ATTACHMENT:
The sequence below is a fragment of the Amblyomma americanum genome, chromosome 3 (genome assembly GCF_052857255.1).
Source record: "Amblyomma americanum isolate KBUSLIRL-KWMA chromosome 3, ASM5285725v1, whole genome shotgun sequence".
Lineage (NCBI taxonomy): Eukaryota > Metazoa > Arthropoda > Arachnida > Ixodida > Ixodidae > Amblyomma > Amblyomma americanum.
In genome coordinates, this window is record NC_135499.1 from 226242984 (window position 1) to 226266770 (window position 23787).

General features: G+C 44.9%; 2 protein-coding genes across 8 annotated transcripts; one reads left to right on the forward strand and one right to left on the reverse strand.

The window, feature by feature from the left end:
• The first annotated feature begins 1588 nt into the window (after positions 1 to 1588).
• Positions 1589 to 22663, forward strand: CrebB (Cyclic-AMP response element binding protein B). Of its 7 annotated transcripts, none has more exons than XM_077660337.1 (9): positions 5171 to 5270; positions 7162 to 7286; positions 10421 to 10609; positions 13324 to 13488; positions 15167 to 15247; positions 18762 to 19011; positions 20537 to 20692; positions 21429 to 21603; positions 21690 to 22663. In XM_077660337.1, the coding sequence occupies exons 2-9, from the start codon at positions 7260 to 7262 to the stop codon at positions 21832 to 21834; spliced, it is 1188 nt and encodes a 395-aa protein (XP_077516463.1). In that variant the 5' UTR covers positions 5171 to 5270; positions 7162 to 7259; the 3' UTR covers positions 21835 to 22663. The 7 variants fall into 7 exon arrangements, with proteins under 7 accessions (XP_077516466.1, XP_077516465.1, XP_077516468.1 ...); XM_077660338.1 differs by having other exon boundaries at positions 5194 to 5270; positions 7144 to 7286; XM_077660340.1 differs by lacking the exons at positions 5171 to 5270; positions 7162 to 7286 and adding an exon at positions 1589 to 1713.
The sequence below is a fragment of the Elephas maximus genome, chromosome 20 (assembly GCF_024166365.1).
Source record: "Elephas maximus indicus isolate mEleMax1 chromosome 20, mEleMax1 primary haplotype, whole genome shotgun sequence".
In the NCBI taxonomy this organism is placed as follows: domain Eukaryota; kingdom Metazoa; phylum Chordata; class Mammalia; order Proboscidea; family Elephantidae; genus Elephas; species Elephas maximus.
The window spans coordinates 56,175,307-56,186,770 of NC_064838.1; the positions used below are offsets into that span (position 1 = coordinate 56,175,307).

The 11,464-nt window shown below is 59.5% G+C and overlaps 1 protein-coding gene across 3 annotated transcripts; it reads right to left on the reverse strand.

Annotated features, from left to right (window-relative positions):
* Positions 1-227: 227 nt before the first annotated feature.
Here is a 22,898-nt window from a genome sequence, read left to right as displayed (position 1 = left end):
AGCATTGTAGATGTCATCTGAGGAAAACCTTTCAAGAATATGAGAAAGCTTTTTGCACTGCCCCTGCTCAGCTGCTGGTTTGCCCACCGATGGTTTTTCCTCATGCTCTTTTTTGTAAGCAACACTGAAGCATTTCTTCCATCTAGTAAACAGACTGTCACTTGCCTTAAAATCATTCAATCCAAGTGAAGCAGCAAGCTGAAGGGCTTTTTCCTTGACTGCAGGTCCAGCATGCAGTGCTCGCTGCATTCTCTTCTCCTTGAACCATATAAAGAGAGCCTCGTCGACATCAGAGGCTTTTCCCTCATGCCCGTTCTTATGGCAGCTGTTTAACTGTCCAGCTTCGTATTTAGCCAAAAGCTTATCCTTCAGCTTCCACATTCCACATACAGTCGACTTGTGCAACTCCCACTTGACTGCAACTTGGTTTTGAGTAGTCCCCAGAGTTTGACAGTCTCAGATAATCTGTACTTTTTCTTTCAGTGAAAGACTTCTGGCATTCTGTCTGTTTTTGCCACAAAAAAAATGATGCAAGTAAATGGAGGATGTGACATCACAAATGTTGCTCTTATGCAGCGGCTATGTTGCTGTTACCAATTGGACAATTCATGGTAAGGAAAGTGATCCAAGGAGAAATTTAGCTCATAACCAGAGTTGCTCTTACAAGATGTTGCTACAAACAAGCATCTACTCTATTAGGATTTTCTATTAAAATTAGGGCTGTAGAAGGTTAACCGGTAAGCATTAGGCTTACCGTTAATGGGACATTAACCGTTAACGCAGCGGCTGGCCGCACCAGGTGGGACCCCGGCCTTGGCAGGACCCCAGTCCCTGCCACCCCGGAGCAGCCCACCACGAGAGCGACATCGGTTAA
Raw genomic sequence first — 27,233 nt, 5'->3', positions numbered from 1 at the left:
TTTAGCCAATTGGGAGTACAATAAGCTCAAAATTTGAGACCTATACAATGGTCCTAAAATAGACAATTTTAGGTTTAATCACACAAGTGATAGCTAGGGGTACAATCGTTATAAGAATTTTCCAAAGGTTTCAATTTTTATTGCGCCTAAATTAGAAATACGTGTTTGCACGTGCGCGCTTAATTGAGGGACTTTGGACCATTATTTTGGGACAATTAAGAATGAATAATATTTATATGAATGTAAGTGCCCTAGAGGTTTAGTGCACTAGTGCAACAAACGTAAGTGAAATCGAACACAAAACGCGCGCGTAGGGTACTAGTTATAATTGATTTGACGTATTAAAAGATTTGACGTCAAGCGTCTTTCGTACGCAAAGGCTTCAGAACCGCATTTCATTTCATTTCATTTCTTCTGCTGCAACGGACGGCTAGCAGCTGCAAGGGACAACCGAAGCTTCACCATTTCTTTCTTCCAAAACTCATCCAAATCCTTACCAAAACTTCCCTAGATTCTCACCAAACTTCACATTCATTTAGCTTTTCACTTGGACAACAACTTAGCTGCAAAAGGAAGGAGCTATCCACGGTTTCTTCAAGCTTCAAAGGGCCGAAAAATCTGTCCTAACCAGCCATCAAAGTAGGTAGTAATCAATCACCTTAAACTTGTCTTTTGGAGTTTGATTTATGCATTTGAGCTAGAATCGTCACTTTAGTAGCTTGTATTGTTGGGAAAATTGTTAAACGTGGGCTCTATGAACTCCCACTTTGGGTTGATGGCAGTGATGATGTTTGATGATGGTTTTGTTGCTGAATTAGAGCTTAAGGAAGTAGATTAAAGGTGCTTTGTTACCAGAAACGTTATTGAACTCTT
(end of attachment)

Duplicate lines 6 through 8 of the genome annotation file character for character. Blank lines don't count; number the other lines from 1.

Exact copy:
The window, feature by feature from the left end:
• The first annotated feature begins 1588 nt into the window (after positions 1 to 1588).
• Positions 1589 to 22663, forward strand: CrebB (Cyclic-AMP response element binding protein B). Of its 7 annotated transcripts, none has more exons than XM_077660337.1 (9): positions 5171 to 5270; positions 7162 to 7286; positions 10421 to 10609; positions 13324 to 13488; positions 15167 to 15247; positions 18762 to 19011; positions 20537 to 20692; positions 21429 to 21603; positions 21690 to 22663. In XM_077660337.1, the coding sequence occupies exons 2-9, from the start codon at positions 7260 to 7262 to the stop codon at positions 21832 to 21834; spliced, it is 1188 nt and encodes a 395-aa protein (XP_077516463.1). In that variant the 5' UTR covers positions 5171 to 5270; positions 7162 to 7259; the 3' UTR covers positions 21835 to 22663. The 7 variants fall into 7 exon arrangements, with proteins under 7 accessions (XP_077516466.1, XP_077516465.1, XP_077516468.1 ...); XM_077660338.1 differs by having other exon boundaries at positions 5194 to 5270; positions 7144 to 7286; XM_077660340.1 differs by lacking the exons at positions 5171 to 5270; positions 7162 to 7286 and adding an exon at positions 1589 to 1713.